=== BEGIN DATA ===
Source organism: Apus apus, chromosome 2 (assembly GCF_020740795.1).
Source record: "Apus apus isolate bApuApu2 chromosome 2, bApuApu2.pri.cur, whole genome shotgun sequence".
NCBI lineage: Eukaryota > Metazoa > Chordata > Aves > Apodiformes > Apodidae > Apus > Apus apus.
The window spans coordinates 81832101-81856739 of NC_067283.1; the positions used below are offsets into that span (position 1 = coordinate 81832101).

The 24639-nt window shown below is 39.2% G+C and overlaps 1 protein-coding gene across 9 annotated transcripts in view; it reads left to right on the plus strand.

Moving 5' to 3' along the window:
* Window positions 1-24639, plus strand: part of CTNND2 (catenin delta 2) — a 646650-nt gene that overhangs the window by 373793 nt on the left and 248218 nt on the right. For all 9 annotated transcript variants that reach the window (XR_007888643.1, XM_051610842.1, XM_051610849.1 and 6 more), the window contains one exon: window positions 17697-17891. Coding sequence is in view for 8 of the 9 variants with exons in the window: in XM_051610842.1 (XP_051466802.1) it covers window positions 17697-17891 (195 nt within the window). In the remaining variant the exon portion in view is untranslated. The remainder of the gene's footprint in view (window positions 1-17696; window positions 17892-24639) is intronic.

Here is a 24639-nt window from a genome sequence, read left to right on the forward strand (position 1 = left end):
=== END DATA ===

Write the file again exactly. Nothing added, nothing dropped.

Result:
Source organism: Apus apus, chromosome 2 (assembly GCF_020740795.1).
Source record: "Apus apus isolate bApuApu2 chromosome 2, bApuApu2.pri.cur, whole genome shotgun sequence".
NCBI lineage: Eukaryota > Metazoa > Chordata > Aves > Apodiformes > Apodidae > Apus > Apus apus.
The window spans coordinates 81832101-81856739 of NC_067283.1; the positions used below are offsets into that span (position 1 = coordinate 81832101).

The 24639-nt window shown below is 39.2% G+C and overlaps 1 protein-coding gene across 9 annotated transcripts in view; it reads left to right on the plus strand.

Moving 5' to 3' along the window:
* Window positions 1-24639, plus strand: part of CTNND2 (catenin delta 2) — a 646650-nt gene that overhangs the window by 373793 nt on the left and 248218 nt on the right. For all 9 annotated transcript variants that reach the window (XR_007888643.1, XM_051610842.1, XM_051610849.1 and 6 more), the window contains one exon: window positions 17697-17891. Coding sequence is in view for 8 of the 9 variants with exons in the window: in XM_051610842.1 (XP_051466802.1) it covers window positions 17697-17891 (195 nt within the window). In the remaining variant the exon portion in view is untranslated. The remainder of the gene's footprint in view (window positions 1-17696; window positions 17892-24639) is intronic.

Here is a 24639-nt window from a genome sequence, read left to right on the forward strand (position 1 = left end):